Let’s not beat around the bush: Plants talk

August 24, 2018

There’s a “growing” school of thought that validates the communication systems of grasses, flowers, shrubs, and trees. It may have started back in 1986, when Britain’s Prince Charles, who is devoted to organic gardening and environmental issues, was widely ridiculed for saying, ”I just come and talk to the plants, really—very important to talk to them. They respond, I find.”

However, today, many scientists acknowledge that (to piggyback on another social movement) #GreenLivesMatter: Plants do lead anything but solitary and sedentary lives. In fact, James Cahill, a professor at the University of Alberta believes they “are smarter and much more interactive than we [had previously] thought.” His documentary, “What Plants Talk About,” ran on PBS in April 2013.

An article posted on Mental Floss in 2015 covers his research—outlining “five behaviors that show how active plants can be,” as follows:

  1. Plants can call for help: It’s sad to say, but when you inhale the fragrant smell of freshly mowed grass or cut flowers, what you actually are smelling is the plants’ distress call. Your lawn is trying to save itself from the injury it has just sustained. In fact, according to Cahill, who talked to Mental Floss, “Leafy plants release a number of volatile organic compounds called green leaf volatiles (GLVs). When the plants are injured—whether through animals grazing on them, you cutting or mowing them, or even just unintentionally rough handling—these emissions increase like crazy.” Some of the compounds stimulate the formation of new cells at the wound site, so it closes faster. Others act as antibiotics that prevent bacterial infection and inhibit fungal growth. A few spur the production of defensive compounds at un-wounded sites as a preemptive fortification.
  2. Plants can eavesdrop: In turn, nearby plants can “eavesdrop”—picking up those SOS calls and ramping up their own defenses in response. 2013 review led by Richard Karban, of the Department of Entomology at the University of California-Davis, found 48 studies that support the idea that plants increase their defenses after their neighbors are damaged. For instance, when wounded by a hornworm, sagebrush releases defensive proteins (called trypsin proteinase inhibitors [TPIs]), which prevent the insect from digesting protein and stunt its growth. When neighboring plants—even other species—are exposed to TPIs, they begin readying their defenses. Wild tobacco, scientists at New York’s Cornell University found, begins making TPIs when it senses a distress call from sagebrush, giving it a head start on defending itself if the caterpillar.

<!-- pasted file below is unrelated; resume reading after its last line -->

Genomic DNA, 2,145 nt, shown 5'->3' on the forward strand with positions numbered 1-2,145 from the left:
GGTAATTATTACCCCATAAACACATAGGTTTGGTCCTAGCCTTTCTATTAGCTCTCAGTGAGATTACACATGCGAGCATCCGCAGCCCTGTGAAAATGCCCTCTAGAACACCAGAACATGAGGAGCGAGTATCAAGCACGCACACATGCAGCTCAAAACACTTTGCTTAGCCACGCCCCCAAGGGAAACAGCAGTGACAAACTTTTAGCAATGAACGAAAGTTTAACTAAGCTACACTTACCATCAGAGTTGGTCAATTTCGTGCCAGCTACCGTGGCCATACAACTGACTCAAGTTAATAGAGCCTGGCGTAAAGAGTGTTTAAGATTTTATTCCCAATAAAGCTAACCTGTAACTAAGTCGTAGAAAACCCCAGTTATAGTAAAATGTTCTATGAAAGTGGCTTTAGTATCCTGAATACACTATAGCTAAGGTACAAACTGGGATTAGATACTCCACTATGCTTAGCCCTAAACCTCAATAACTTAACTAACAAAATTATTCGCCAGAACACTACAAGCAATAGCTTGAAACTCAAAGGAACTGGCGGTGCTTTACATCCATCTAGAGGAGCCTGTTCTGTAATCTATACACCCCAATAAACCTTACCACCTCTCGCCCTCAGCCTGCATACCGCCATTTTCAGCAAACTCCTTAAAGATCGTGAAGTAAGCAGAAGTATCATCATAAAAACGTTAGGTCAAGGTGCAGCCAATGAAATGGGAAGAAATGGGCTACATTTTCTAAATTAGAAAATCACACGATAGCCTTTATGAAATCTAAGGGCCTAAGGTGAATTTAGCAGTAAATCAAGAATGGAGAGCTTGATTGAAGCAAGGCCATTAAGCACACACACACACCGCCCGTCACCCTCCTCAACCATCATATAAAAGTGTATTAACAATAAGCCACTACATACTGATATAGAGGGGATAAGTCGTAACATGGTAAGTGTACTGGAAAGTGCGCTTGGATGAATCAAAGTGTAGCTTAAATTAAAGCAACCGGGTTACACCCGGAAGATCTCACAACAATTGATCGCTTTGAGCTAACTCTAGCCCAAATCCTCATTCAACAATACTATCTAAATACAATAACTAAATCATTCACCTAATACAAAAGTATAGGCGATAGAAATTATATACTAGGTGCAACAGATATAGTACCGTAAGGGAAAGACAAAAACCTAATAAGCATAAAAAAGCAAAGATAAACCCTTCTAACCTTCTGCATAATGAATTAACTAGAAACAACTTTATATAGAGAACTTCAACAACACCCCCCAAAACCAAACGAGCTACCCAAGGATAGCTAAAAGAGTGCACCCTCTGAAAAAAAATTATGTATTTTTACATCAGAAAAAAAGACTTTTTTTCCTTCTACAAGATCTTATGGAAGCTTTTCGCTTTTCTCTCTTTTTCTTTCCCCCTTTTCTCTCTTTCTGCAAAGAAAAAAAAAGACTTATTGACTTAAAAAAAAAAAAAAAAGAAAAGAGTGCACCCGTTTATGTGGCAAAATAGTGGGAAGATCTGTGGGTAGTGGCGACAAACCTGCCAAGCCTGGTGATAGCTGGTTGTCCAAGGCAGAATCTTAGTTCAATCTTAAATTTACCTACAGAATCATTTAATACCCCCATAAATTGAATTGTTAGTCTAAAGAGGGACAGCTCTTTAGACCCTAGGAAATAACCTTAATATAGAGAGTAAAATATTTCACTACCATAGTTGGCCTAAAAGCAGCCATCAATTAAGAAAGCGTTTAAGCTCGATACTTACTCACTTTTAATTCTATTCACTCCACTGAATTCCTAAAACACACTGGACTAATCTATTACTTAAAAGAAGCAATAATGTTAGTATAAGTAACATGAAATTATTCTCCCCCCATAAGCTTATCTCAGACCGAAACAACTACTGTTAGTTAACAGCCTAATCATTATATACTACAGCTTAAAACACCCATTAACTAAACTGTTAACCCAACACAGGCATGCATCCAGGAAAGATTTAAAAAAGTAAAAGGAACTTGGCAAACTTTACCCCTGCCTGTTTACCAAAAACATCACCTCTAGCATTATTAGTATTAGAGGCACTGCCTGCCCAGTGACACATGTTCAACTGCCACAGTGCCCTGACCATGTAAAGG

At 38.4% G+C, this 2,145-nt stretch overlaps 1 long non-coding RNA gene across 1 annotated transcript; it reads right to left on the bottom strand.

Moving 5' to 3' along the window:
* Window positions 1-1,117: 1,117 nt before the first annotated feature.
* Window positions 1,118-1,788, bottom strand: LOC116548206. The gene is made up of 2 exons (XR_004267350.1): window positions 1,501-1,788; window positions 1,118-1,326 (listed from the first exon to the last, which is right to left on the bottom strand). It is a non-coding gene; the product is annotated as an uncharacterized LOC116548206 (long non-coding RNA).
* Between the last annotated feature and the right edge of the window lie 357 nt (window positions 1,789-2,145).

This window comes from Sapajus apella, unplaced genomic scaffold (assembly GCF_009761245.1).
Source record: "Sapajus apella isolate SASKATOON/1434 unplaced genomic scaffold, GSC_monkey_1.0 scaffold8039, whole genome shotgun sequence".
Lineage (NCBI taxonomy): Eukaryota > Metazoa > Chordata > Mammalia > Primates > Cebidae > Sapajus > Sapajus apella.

3. Plants defend their own territory: Plants compete with each other for sunlight—truly “jostling for position” among their neighbors. They also can push out competition in other ways. The invasive knapweed plant—native to Eastern Europe but wreaking havoc on U.S. grasslands—has roots that release certain chemicals to help the plant absorb nutrients from the soil, Mental Floss reports. Those same chemicals also kill off native grasses. Thus, the knapweed ends up taking over large territories and killing off its competitors, much like some animals do. Interestingly enough, in self-defense, lupin roots secrete oxalic acid, which forms a protective barrier against the toxic chemicals given off by knapweed. Lupin even can protect other plants in its vicinity from falling prey to the invasive species.
  4. Plants recognize their siblings: Plants have “family pride,” tending to recognize and support their kin. Although the compete for sunlight with other species and grow more roots to compete for food, sibling plants are more “considerate” of each other’s needs. Experiments show that sibling plants recognize each other via chemical signals.
  5. Plants can communicate with mammals: Finally, while Prince Charles claimed that plants communicated with him, the most common example is the relationship between bats and the carnivorous pitcher plant that is native to Borneo. The plant has evolved to “hijack bat communication systems,” according to Cahill—helping the bats to locate its opening. Not only do the bats roost in the plant; they form a mutually beneficial relationship. The plants provide a comfy roost with few parasites and an ideal microclimate, and the bats poop in the plants. Bat guano is rich in nitrogen, a crucial plant nutrient.

Research contact: jc.cahill@ualberta.ca

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